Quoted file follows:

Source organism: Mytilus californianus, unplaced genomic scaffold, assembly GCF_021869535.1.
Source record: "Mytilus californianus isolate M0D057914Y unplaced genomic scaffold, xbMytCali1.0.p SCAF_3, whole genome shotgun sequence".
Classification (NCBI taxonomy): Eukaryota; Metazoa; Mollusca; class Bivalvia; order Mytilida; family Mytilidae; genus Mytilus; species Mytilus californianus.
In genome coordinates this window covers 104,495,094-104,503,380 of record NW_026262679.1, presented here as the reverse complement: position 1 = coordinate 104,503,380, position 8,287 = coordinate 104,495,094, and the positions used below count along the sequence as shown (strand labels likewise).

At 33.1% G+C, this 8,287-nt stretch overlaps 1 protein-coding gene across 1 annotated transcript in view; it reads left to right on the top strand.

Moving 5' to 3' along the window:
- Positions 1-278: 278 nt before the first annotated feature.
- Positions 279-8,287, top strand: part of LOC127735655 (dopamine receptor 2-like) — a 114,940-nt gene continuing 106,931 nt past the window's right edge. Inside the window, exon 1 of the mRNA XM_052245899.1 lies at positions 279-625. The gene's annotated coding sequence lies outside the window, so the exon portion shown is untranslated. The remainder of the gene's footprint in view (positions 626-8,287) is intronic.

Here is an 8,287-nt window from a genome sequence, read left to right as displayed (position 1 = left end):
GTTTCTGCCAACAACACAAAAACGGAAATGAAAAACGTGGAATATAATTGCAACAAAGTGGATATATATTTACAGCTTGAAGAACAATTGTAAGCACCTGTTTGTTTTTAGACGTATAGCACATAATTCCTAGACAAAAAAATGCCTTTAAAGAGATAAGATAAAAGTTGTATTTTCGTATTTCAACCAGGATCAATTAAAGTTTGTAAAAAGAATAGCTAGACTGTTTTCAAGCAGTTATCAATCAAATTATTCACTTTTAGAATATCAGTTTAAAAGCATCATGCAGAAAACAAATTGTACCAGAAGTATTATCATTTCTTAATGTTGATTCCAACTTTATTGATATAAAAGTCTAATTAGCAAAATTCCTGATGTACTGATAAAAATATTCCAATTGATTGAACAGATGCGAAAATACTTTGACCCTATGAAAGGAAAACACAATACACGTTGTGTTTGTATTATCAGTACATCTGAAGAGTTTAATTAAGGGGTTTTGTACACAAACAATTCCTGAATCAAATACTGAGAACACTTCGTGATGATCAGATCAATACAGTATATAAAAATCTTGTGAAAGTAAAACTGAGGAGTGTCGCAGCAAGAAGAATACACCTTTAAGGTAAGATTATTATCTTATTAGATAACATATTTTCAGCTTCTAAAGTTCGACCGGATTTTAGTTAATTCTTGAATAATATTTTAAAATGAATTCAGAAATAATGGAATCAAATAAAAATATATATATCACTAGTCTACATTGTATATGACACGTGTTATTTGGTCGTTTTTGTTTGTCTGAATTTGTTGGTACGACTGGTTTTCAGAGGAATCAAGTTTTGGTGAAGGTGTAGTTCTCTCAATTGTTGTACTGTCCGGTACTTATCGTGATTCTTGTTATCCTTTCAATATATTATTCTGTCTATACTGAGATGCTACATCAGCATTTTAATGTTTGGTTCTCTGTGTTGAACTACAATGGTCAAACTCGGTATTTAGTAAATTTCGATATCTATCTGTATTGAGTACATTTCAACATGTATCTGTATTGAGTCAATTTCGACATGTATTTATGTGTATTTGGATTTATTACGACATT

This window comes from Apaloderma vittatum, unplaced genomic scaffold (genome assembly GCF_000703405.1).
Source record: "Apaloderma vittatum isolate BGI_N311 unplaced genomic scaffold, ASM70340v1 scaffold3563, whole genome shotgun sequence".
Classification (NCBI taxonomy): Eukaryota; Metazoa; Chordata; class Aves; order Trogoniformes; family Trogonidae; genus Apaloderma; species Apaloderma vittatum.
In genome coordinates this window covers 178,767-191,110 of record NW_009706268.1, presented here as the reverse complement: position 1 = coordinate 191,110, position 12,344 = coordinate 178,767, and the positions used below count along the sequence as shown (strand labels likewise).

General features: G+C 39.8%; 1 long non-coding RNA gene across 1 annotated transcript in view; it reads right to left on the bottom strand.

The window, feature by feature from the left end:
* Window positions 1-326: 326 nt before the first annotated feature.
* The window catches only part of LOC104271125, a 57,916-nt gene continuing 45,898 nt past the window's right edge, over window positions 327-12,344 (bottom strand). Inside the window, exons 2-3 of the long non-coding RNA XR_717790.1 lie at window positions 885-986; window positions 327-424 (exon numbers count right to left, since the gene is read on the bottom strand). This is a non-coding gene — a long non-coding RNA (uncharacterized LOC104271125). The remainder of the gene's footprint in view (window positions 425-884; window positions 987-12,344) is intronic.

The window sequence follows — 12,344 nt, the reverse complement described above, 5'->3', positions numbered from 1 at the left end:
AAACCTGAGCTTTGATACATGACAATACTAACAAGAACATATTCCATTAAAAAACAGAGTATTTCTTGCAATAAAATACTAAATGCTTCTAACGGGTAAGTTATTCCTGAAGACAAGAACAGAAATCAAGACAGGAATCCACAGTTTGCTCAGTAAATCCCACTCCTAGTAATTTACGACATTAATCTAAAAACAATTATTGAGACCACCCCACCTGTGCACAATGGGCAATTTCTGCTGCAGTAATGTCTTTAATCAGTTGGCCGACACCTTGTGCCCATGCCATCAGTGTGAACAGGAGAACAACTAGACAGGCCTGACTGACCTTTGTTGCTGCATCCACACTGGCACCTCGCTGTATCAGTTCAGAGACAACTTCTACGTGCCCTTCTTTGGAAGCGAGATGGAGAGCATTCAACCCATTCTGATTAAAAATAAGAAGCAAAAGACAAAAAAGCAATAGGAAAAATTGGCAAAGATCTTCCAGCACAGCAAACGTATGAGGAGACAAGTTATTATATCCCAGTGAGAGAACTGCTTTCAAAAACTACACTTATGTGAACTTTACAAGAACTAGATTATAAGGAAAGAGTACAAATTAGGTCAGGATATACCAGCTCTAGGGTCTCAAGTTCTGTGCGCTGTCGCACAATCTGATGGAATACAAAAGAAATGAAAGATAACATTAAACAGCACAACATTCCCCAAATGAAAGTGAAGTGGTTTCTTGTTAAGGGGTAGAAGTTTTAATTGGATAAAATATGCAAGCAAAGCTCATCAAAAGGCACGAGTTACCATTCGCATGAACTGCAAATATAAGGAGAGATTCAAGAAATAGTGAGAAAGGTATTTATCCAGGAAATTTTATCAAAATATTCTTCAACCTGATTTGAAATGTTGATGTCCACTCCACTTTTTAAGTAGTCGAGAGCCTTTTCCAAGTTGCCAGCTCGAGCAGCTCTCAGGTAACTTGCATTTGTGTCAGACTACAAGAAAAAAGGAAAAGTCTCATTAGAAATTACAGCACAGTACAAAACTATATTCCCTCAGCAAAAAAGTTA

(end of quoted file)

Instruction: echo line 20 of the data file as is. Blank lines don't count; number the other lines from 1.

AAACCTGAGCTTTGATACATGACAATACTAACAAGAACATATTCCATTAAAAAACAGAGTATTTCTTGCAATAAAATACTAAATGCTTCTAACGGGTAAGTTATTCCTGAAGACAAGAACAGAAATCAAGACAGGAATCCACAGTTTGCTCAGTAAATCCCACTCCTAGTAATTTACGACATTAATCTAAAAACAATTATTGAGACCACCCCACCTGTGCACAATGGGCAATTTCTGCTGCAGTAATGTCTTTAATCAGTTGGCCGACACCTTGTGCCCATGCCATCAGTGTGAACAGGAGAACAACTAGACAGGCCTGACTGACCTTTGTTGCTGCATCCACACTGGCACCTCGCTGTATCAGTTCAGAGACAACTTCTACGTGCCCTTCTTTGGAAGCGAGATGGAGAGCATTCAACCCATTCTGATTAAAAATAAGAAGCAAAAGACAAAAAAGCAATAGGAAAAATTGGCAAAGATCTTCCAGCACAGCAAACGTATGAGGAGACAAGTTATTATATCCCAGTGAGAGAACTGCTTTCAAAAACTACACTTATGTGAACTTTACAAGAACTAGATTATAAGGAAAGAGTACAAATTAGGTCAGGATATACCAGCTCTAGGGTCTCAAGTTCTGTGCGCTGTCGCACAATCTGATGGAATACAAAAGAAATGAAAGATAACATTAAACAGCACAACATTCCCCAAATGAAAGTGAAGTGGTTTCTTGTTAAGGGGTAGAAGTTTTAATTGGATAAAATATGCAAGCAAAGCTCATCAAAAGGCACGAGTTACCATTCGCATGAACTGCAAATATAAGGAGAGATTCAAGAAATAGTGAGAAAGGTATTTATCCAGGAAATTTTATCAAAATATTCTTCAACCTGATTTGAAATGTTGATGTCCACTCCACTTTTTAAGTAGTCGAGAGCCTTTTCCAAGTTGCCAGCTCGAGCAGCTCTCAGGTAACTTGCATTTGTGTCAGACTACAAGAAAAAAGGAAAAGTCTCATTAGAAATTACAGCACAGTACAAAACTATATTCCCTCAGCAAAAAAGTTA